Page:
By Bob Duncan
Mike Weir MP, Westminster Energy Spokesperson for the SNP, has lambasted the three London parties for the lack of understanding of the energy market they have displayed in a debate.
Speaking in a debate on Energy Market Reform he pointed out that both the Secretary of State and his Labour opponent assumed that the Energy Market concerned only those served by the big six energy companies, and had nothing to say to those who were off mains gas.
Opening the opposition-day debate on energy market reform today, Caroline Flint MP, Labour’s Shadow Secretary of State for Energy and Climate Change, predicted the government’s Energy Bill would fail to make the energy market more competitive.
She urged MPs to back a Labour motion which would replace Ofgem with a new regulator, require the energy companies to pool the power they generate and to make it available to any retailer and force energy companies to put all over-75s on their cheapest tariff. The bill made no mention of off-grid customers.
The coalition government’s own policy was obscured last week when David Cameron insisted energy firms would be compelled to give customers “the lowest tariff”. The exact details of how this will be achieved, in next month’s Energy Bill, have yet to be decided.
Following the debate, Mike Weir said:
“This part of the market is always forgotten, pushed aside and labelled as too difficult by successive governments, yet they have suffered price rises far outstripping even those faced by customers of the big six.
“Both Labour and Tory Governments concentrated on ‘switching’ and competition as the way to tackle rising energy costs, yet there is no evidence that either has had any impact on the energy market.
“Only those who are on an expensive tariff or prepayment meter are likely to significantly benefit from switching, and they are often the people least likely to do so for a combination of factors. They may have existing debt or they may have no bank accounts to gain by direct debit payment, and the energy companies make little effort to attract them.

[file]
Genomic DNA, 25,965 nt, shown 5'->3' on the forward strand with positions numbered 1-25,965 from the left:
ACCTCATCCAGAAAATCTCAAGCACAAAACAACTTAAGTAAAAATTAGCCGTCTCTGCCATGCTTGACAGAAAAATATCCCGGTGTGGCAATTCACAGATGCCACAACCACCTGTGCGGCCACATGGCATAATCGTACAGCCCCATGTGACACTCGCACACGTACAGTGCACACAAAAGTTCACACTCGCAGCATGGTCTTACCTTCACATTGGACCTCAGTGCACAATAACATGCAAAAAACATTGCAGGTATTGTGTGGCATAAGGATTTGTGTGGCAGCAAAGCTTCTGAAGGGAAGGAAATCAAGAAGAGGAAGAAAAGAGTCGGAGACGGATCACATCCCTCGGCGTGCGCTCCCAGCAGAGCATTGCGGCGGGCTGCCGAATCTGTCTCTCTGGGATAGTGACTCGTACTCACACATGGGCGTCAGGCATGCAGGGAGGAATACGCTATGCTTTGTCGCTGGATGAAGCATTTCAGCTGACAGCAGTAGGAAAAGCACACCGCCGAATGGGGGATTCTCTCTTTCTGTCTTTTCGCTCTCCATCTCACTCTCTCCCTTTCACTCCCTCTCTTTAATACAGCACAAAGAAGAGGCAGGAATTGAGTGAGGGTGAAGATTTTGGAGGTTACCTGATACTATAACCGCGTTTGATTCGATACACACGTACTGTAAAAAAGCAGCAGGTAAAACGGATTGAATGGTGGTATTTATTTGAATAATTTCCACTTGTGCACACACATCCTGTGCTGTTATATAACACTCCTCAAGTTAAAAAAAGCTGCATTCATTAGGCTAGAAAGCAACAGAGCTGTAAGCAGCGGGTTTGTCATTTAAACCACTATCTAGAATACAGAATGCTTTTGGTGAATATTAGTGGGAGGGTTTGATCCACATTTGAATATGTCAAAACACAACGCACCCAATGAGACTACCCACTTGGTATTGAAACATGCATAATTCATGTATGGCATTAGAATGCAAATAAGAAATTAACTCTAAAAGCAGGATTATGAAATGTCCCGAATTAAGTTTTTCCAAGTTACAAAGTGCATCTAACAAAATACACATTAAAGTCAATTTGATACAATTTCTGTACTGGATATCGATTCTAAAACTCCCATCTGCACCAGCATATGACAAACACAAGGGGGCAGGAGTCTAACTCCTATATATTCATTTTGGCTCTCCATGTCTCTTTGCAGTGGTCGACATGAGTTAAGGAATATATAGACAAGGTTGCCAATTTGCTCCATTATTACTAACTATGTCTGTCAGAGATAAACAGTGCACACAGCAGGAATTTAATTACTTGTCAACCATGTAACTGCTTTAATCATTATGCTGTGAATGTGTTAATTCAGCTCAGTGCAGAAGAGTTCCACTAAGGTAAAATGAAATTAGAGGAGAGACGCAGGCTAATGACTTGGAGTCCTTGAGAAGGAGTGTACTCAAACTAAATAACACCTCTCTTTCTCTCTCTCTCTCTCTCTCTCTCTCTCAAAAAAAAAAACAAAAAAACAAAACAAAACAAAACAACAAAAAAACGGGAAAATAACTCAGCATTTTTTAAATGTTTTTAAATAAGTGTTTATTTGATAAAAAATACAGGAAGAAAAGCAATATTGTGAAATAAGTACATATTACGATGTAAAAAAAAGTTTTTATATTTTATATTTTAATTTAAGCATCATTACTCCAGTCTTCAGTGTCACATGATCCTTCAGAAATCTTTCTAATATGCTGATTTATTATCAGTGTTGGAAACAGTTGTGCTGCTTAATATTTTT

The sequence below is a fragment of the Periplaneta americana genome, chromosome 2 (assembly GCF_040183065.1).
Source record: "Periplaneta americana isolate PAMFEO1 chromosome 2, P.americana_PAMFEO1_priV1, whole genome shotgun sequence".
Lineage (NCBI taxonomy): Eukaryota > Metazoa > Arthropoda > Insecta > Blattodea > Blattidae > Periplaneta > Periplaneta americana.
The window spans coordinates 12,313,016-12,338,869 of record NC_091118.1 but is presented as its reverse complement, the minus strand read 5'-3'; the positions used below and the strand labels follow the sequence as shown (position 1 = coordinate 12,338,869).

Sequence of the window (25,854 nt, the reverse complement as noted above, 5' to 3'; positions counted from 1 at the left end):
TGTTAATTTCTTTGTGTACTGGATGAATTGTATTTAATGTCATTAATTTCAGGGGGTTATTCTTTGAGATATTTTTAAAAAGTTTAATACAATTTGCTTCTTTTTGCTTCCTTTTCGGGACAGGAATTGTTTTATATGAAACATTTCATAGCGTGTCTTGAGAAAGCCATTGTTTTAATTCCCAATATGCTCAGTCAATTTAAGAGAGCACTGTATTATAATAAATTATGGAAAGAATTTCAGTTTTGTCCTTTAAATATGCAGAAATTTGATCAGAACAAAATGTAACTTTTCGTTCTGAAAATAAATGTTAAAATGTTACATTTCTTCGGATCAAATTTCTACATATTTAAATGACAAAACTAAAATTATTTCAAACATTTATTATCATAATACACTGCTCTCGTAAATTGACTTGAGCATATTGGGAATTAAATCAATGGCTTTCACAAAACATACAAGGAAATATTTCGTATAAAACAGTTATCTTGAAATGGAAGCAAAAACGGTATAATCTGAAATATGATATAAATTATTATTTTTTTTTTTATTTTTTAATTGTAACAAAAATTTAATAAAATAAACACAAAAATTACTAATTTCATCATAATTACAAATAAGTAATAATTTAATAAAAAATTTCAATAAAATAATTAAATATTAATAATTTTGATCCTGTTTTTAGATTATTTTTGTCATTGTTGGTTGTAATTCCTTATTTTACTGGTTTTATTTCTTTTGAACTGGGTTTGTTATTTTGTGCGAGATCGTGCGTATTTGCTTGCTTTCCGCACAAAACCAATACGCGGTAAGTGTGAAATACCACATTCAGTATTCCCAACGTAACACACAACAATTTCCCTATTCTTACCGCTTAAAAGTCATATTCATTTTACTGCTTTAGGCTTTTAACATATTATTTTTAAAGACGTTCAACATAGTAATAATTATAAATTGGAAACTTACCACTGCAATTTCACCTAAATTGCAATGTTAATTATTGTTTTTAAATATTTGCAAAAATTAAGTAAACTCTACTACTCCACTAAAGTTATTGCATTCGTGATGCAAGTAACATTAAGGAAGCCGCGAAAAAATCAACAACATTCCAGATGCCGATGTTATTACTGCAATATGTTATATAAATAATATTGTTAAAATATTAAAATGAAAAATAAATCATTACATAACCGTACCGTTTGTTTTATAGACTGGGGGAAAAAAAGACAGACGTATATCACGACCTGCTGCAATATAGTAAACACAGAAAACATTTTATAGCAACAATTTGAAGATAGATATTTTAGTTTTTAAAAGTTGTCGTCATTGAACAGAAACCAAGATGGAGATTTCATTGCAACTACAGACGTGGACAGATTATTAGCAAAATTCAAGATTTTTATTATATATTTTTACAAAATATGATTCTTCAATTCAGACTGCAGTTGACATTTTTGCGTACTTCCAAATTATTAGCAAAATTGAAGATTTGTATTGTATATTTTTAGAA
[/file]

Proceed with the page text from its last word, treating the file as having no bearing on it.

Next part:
“The idea of greater competition is equally misleading. According to the Office of Fair Trading there is plenty of competition in the LPG and home fuel oil market, yet there prices are rising even faster.”
In the debate, Mr Weir called for immediate action rather than grand plans that would take years to materialise, and cited his own attempts to move the payment of winter fuel allowance for off grid pensioners.
Mike Weir’s private members bill – which sought to help pensioners in off-grid households beat winter fuel costs – has been unable to progress after the preceding bill was talked out by MPs representing the Coalition Government parties.
The Winter Fuel Allowance (Off Gas Grid claimants) bill – which had secured cross party support as well as backing from Citizens Advice and a coalition of organisations championing rural issues, including the NFU – would have brought forward the payment date for the winter fuel allowance to off-grid pensioners to allow them to fill up their tanks while fuel costs are cheaper.
Mr Weir added:
“We are entering the winter period. Households need help now to meet rising bills.
“I introduced a Private Members Bill to give help to off grid pensioners. It was not a revolutionary measure and would not have cost anything extra, yet the present UK government was not even prepared to discuss the issue. The Tory whips killed the bill without even a debate.
“As Labour and Tory bicker over abstract plans, households throughout Scotland face a miserable winter of rising costs.”